Once again, the combination of contingency fees and law enforcement spells trouble: an article by Tresa Baldas in the National Law Journal reports that controversy is mounting over the activities of private firms that go after noncustodial parents’ child support obligations in exchange for a percentage share of the bounty (“Suits collecting around child support collectors”, Sept. 17, no free link). “Critics of the industry — many of them lawyers — claim that private collectors of child support are engaging in predatory practices, such as charging excessive contingency fees as high as 50%, and using aggressive collection tactics that run afoul of federal laws.” The private agencies escape the scrutiny of federal debt collection laws and have been operating effectively without regulation, but state lawmakers are now moving to fill the gap, with 13 states having passed laws intended to protect the services’ clients (if not always their adversaries) by capping fees, prohibiting the agencies from collaring state-directed payments, and giving clients more leeway to withdraw from contracts.
The National Council of State Legislatures details a range of complaints made against some of the collectors:
* written and oral communications with obligees designed to look or sound like they are from the state child support agency or other government entity,
* repeated harassment of employers, family members and neighbors of obligors,
* keeping as payment for services 50% or more of support collected,
* intercepting current support payments from the state agency to apply to back support they contracted to collect for the obligee,
* charging a fee for collections made by the state agency,
* refusing to terminate contracts when requested by the obligee, and
* requesting income withholding from employers without proper authority.
Literally taking money out of the mouths of kids. Nice.
On the way home, I was hearing news reports about Emily Sander, a college student who was just murdered in Kansas. Turns out, she was posing naked (probably just topless) for her own website. The idiot news media called her a “porn star”, which isn’t even close to true. She was one of hundreds of young women who are making money on the side posing naked on their own web sites. I don’t have a problem with this. They’re doing it of their own free will and men get vicarious pleasure out of looking at women who aren’t surgically enhanced bulemics.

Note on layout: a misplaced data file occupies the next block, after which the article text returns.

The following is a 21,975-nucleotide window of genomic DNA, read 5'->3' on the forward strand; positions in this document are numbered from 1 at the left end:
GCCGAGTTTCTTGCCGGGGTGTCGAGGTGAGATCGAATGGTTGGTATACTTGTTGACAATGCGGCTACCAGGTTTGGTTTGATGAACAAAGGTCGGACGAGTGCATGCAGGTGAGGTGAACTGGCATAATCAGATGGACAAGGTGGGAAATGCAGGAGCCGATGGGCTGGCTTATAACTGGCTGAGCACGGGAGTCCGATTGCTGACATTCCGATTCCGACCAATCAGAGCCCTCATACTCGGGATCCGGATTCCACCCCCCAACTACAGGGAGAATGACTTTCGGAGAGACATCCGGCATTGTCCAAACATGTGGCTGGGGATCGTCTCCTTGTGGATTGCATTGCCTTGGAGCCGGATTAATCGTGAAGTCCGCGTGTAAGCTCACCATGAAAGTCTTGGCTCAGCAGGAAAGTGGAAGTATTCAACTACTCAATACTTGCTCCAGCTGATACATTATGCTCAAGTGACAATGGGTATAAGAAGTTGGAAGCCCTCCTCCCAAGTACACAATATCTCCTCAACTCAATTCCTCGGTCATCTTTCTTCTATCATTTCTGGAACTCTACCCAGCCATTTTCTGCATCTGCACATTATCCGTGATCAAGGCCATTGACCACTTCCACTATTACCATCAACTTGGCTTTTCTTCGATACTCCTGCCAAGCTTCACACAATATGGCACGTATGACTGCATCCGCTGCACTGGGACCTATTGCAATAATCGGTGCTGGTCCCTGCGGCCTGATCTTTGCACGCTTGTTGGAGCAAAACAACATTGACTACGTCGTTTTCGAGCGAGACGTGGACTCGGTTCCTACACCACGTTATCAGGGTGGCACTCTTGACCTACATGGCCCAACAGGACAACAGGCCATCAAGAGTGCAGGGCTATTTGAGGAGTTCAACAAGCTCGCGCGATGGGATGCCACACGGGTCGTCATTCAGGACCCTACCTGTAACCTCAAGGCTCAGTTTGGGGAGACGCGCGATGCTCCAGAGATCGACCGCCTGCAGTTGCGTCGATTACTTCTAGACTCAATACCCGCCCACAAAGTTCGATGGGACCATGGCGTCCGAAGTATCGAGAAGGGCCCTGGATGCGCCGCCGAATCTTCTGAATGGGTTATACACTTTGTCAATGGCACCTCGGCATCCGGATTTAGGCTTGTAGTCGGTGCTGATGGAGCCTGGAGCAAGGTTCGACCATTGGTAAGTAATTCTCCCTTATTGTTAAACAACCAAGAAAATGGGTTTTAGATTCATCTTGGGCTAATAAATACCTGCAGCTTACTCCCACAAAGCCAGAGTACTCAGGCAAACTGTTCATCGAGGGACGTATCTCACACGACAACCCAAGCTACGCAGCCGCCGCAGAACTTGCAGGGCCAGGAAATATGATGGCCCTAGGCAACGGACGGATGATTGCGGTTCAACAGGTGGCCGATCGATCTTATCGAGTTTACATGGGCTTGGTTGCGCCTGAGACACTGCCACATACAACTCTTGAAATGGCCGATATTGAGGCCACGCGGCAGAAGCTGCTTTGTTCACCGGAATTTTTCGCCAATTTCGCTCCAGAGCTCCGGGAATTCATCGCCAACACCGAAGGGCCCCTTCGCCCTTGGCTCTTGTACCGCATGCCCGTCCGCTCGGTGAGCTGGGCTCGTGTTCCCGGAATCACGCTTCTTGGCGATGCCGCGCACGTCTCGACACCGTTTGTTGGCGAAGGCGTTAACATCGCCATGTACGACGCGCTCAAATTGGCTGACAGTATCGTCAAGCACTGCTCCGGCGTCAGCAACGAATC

It will be interesting to see what happens to these women. Many of them are — or claim to be — college students. Will their websites cost them future jobs? For some reason, I doubt it. I think our society is getting a lot less puritanical about such things.
However, the “porn star” slur that has leaked into the media is a preview of what is to come in the immediate aftermath of this tragedy. No matter why Emily Sander was murdered, this will be blamed on her web site. And we will get all kinds of dire warnings and calls for legislation. Because, as I noted, there are a lot of girls out there doing this. And a nation of 300 million certainly has no shortage of monsters.
I have a friend who, whenever I support the freedom of women to be nude models, porn stars, prostitutes or whatever, asks me if I would want my daughter to do these things. Of course not. But I do want her to live in a country that treats her like an adult and respects her freedom to do what makes her happy — as long as she doesn’t harm anyone else.
Thus Spake Posada
Why is it news that Jorge Posada thinks the Yankees should get Johann Santanta? What’s he supposed to say?
“No, I don’t think we would be a better team if we got the best young pitcher in baseball, a proven durable Cy Young winner who is not a head case.”
In other news, Posada said we should bring peace to Middle East, end poverty and do something about sick people.
I would love to be able to watch tonight’s Packers-Cowboys tilt. But right now, I’m happy that I can’t . See, I’m a Time Warner customer and … well, Gregg Eastebrook put it best:
In other football news, the NFL began putting Thursday and Saturday night late-season games on NFL Network last season. Since then, 280 Park Ave. — league headquarters — has been hoping for a monster game only NFLN subscribers would see. Why? So everyone else would ring up their cable carriers and complain about the lack of NFL Network. Finally, the league’s wish has come true, as Thursday’s monster Dallas-Green Bay pairing is an NFL Network game, meaning it will air in only roughly 35 million households. The NFL is quietly happy most Americans won’t see this fantastic pairing, and that represents a reversal of the league’s nearly 50-year policy of doing everything possible to put nationally televised games onto every American TV set. But the cable carriers have proved so resistant to the NFL’s demands regarding NFL Network that the league has come to the point of hoping for an unseen monster game that might force the issue by causing viewer outrage.